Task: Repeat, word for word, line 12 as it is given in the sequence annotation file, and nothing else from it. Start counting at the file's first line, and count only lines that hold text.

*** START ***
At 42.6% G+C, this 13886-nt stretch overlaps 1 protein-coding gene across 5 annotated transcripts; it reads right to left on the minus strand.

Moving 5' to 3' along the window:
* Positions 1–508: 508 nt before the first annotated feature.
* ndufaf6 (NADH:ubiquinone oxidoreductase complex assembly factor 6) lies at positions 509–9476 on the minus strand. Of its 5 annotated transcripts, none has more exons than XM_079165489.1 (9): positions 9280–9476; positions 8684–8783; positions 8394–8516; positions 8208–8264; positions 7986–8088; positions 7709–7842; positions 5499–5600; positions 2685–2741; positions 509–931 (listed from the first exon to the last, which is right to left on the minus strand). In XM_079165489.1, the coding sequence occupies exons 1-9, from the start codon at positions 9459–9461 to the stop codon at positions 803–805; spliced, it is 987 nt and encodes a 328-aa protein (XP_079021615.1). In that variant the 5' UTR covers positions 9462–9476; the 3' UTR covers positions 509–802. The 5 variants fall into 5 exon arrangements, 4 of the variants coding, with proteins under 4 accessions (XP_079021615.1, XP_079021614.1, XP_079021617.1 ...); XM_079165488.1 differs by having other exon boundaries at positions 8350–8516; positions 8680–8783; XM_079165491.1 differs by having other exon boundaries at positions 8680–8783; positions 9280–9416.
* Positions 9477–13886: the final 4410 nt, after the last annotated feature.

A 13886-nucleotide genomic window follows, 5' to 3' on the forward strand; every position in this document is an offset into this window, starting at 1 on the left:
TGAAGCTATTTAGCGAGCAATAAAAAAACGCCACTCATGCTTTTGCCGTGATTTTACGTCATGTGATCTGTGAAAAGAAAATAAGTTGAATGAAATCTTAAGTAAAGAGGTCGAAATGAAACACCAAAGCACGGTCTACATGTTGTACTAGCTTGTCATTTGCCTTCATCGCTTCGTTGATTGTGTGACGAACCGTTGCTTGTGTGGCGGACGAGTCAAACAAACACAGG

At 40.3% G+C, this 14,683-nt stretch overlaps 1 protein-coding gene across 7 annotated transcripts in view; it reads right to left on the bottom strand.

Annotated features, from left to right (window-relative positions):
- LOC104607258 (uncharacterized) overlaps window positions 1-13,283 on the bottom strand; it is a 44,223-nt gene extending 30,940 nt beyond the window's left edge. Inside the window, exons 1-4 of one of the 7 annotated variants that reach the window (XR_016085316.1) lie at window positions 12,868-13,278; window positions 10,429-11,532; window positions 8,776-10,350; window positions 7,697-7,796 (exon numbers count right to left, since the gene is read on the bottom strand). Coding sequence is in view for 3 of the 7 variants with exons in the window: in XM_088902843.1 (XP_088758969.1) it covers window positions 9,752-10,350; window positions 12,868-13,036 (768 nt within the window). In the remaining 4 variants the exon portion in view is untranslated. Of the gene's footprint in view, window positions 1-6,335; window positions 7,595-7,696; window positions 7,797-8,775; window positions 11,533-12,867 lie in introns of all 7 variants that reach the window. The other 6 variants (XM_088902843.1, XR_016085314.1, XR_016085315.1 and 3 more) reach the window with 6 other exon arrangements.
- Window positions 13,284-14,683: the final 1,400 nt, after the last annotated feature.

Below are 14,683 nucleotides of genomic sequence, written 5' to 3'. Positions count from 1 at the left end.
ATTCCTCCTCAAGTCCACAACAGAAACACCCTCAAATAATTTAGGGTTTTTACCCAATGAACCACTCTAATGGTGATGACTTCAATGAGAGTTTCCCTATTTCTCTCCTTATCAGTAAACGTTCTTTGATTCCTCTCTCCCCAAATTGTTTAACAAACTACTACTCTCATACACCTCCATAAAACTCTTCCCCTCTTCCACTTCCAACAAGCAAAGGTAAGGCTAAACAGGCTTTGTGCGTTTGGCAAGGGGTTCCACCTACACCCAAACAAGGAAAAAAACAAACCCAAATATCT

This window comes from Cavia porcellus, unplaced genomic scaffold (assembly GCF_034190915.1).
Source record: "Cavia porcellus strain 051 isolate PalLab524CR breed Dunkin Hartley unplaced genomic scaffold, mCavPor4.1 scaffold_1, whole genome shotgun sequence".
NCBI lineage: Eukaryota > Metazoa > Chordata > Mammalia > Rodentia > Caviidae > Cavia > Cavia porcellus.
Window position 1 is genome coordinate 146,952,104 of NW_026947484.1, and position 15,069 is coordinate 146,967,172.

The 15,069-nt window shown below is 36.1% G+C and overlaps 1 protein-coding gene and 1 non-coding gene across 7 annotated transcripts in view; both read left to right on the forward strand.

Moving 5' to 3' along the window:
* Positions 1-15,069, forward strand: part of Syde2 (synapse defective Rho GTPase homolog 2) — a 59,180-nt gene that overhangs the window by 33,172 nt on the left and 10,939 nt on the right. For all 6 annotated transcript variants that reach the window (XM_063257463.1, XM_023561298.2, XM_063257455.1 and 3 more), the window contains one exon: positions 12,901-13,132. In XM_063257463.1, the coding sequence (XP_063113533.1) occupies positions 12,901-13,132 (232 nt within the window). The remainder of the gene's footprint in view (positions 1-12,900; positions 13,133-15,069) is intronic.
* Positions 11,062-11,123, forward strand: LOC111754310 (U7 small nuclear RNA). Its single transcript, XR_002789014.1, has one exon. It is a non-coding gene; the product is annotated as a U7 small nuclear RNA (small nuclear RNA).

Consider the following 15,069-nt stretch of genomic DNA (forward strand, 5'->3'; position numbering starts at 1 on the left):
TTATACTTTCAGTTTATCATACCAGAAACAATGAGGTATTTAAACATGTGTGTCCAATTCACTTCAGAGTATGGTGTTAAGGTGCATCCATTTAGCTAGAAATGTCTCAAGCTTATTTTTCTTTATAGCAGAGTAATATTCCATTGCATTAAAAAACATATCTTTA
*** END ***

Below are 14,683 nucleotides of genomic sequence, written 5' to 3'. Positions count from 1 at the left end.